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  Reply # 724067 28-Nov-2012 11:16 Send private message

if you dont have a lot of time, then i would say no.

if you have some time, and want to learn another DB (SQL Server is my personal favourite db) then sure why not.

also you might want to checkout asp.net instead of php. if you love php and want to stick with it then cool, but asp.net has the best IDE around (visual studio, there is a free express version which should do all the things you need) and microsoft is really behind it, so always getting new stuff to play with (asp.net mvc4, webapi, razor all good things).

since you're developing with azure, asp.net might make your life easier.

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  Reply # 724073 28-Nov-2012 11:22 Send private message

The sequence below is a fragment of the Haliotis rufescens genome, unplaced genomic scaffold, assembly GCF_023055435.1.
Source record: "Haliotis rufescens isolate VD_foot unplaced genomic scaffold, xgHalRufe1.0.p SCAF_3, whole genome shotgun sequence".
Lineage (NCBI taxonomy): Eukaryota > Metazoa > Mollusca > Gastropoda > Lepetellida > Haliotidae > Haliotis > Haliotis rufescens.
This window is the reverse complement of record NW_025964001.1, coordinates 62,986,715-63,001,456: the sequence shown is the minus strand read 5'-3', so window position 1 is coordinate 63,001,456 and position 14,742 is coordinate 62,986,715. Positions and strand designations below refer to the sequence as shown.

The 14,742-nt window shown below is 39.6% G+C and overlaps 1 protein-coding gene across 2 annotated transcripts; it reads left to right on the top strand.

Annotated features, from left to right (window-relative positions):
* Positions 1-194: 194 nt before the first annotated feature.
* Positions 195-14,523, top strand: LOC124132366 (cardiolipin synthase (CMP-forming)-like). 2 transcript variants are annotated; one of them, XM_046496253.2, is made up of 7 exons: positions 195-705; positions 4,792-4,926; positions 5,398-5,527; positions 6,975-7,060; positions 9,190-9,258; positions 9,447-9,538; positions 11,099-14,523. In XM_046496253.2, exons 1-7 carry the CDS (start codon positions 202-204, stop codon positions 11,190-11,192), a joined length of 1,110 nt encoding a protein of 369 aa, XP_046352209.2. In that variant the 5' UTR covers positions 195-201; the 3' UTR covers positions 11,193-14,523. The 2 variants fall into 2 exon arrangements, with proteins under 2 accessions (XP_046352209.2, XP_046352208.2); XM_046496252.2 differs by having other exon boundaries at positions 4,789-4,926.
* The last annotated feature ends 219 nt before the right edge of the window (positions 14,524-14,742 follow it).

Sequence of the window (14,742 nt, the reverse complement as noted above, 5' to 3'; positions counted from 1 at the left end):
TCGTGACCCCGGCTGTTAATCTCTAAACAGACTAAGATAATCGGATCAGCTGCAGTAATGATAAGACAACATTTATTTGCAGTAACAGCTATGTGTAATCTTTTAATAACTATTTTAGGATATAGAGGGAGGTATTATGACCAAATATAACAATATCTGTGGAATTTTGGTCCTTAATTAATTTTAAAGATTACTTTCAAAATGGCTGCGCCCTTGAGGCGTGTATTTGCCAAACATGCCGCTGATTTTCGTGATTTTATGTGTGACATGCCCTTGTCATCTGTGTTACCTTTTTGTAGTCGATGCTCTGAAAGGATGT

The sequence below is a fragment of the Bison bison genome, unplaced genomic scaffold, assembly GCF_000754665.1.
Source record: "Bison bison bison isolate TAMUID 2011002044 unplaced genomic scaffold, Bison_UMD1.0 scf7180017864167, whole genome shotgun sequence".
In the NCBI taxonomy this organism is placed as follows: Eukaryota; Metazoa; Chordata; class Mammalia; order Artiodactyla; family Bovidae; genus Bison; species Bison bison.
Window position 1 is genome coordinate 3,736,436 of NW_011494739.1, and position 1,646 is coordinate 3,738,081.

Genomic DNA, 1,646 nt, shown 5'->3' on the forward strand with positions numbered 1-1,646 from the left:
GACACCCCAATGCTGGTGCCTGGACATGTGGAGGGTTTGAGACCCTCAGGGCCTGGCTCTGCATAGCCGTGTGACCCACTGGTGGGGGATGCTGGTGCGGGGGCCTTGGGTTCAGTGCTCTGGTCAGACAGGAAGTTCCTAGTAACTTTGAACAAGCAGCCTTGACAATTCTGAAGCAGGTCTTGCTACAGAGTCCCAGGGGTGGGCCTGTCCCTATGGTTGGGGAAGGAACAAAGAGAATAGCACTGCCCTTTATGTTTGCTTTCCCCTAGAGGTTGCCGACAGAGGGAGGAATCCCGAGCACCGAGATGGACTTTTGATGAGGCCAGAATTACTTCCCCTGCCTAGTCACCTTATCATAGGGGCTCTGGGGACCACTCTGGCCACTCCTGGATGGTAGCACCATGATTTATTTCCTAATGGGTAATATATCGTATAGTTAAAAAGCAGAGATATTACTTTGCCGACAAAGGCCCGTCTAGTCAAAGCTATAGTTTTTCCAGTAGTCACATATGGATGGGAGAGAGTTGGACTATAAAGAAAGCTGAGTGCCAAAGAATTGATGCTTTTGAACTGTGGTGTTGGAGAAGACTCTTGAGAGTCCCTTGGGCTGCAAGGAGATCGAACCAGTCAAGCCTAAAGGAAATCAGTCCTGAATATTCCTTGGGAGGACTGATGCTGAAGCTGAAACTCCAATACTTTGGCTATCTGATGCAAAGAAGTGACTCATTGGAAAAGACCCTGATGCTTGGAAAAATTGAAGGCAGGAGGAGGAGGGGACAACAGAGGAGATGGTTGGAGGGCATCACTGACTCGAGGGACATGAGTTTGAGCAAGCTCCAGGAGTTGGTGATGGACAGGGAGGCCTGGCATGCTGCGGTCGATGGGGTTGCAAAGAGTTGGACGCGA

Just because you are given the stack it doesn't you have to use all the products.

Are you planning to run this as a service to schools? Is the SQL license free forever or only for development/testing (MSDN style) or evaluation (Technet style)? If you have to later buy or rent MS SQL then it will cost more for your product to come out.

If you are not doing it as a service then are schools prepared to pay for SQL licenses (which aren't cheap)?

Perhaps in this scheme better use the compute power and go for the free database instead?






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  Reply # 724100 28-Nov-2012 11:47 Send private message

also you might want to checkout asp.net instead of php. if you love php and want to stick with it then cool, but asp.net has the best IDE around (visual studio, there is a free express version which should do all the things you need) and microsoft is really behind it, so always getting new stuff to play with (asp.net mvc4, webapi, razor all good things).